The Japanese Coast Guard later announced it had successfully
moved that the Sea Shepherd captain, Paul Watson (a Canadian),
would be placed on Interpol’s International “watch list”.
At the time of writing this article, I am in New Zealand
watching with interest the arrival of Pete Bethune back to New
Zealand from his holiday in a Japanese prison.
What struck me in the interview he gave on TV, was that he
quite openly stated that he had no regrets over his actions,
shedding a few crocodile tears, no doubt for the camera.
The Japanese judicial system committed a grave error allowing
this person to leave Japan. He should have been locked up for years
and taught a lesson, as no doubt he and similar individuals will
create more problems in the future.
Another interesting fact is emerging, our Federal Minister for
the Environment, Peter Garrett, wants to take Japan to the
International Court to force Japan to cease whaling. Peter
Garrett is under the mistaken belief that catching whales is
inhumane. Little does the minister realise that Japan has a
historical right, going back some 600 years, to hunt whales. Our
accident prone minister just doesn’t seem to understand the
realities of life. What can happen with our export business with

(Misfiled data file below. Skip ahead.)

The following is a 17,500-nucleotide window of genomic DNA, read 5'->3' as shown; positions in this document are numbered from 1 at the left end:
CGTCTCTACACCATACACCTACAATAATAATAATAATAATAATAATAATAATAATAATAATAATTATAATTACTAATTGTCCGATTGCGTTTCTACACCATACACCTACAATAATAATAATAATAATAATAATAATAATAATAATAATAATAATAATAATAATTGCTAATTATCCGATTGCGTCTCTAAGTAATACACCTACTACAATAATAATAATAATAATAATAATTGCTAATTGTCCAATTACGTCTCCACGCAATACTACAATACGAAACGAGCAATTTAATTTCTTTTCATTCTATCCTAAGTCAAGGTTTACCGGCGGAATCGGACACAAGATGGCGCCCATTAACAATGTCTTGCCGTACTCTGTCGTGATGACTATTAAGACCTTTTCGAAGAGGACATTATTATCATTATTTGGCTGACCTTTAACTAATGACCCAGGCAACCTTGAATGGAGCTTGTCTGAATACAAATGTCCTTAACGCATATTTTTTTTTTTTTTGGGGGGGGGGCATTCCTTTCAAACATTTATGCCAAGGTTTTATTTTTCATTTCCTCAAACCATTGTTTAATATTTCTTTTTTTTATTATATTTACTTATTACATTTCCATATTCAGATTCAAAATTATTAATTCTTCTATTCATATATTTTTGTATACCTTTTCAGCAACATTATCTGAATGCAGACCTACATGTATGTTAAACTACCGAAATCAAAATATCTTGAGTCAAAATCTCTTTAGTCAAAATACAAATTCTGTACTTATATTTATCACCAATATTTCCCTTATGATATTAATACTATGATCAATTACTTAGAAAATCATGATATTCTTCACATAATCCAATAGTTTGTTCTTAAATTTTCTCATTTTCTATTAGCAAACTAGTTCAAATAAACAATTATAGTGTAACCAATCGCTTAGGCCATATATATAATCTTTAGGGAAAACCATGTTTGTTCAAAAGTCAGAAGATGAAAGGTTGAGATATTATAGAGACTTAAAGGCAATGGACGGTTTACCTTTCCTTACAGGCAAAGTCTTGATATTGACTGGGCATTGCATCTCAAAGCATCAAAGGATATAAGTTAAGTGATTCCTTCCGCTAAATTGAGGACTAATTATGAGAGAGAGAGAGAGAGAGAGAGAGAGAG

Japan and also with international politics if such negative moves
like court action, were implemented that would ignite the
passion of the Japanese public? Nobody will stop the Japanese
from hunting whales if such a decision doesn’t come from
within. In the meantime it can cost Australia “mega bucks” in
lost export revenue, but even more, it will cost us “goodwill”. In
our company we have experienced it already – some goodwill is
not forthcoming, compliments of Peter Garrett.
New Zealand refuses to be part of any court action, as does
the US administration. Why, one should ask – the answer is
easy. The US and New Zealand understand the implications of a
long drawn out court action and the effect it could have on
trade (and please don’t tell me it can’t happen. It can!) Anyone
doing their homework will find that in senior management, in
some of Japan’s biggest trading houses, executives began their
careers on whaling vessels. If our foreign diplomats and public
servants have not worked that out, they should not be in their
respective jobs. Our diplomats have at times adopted diplomatic
Some in Australia consider themselves as anti-whaling
by nature, but only a few decades ago we were hunting whales
off Western Australia. Our image as “clean and green” has a
few blemishes; it would help to remember that sometimes it
might prevent us from becoming too loud and self-righteous
The Japanese made a mistake in allowing Pete Bethune to leave
their soil; I hope they won’t regret it.
The whaling debacle
A column of personal opinion by one of Australia’s leading
fishing industry entrepreneurs. Hagen Stehr AO of Port Lincoln.
December 2010 AUSMARINE
06 Kaiser:Layout 1 18/11/10 12:13 PM Page 6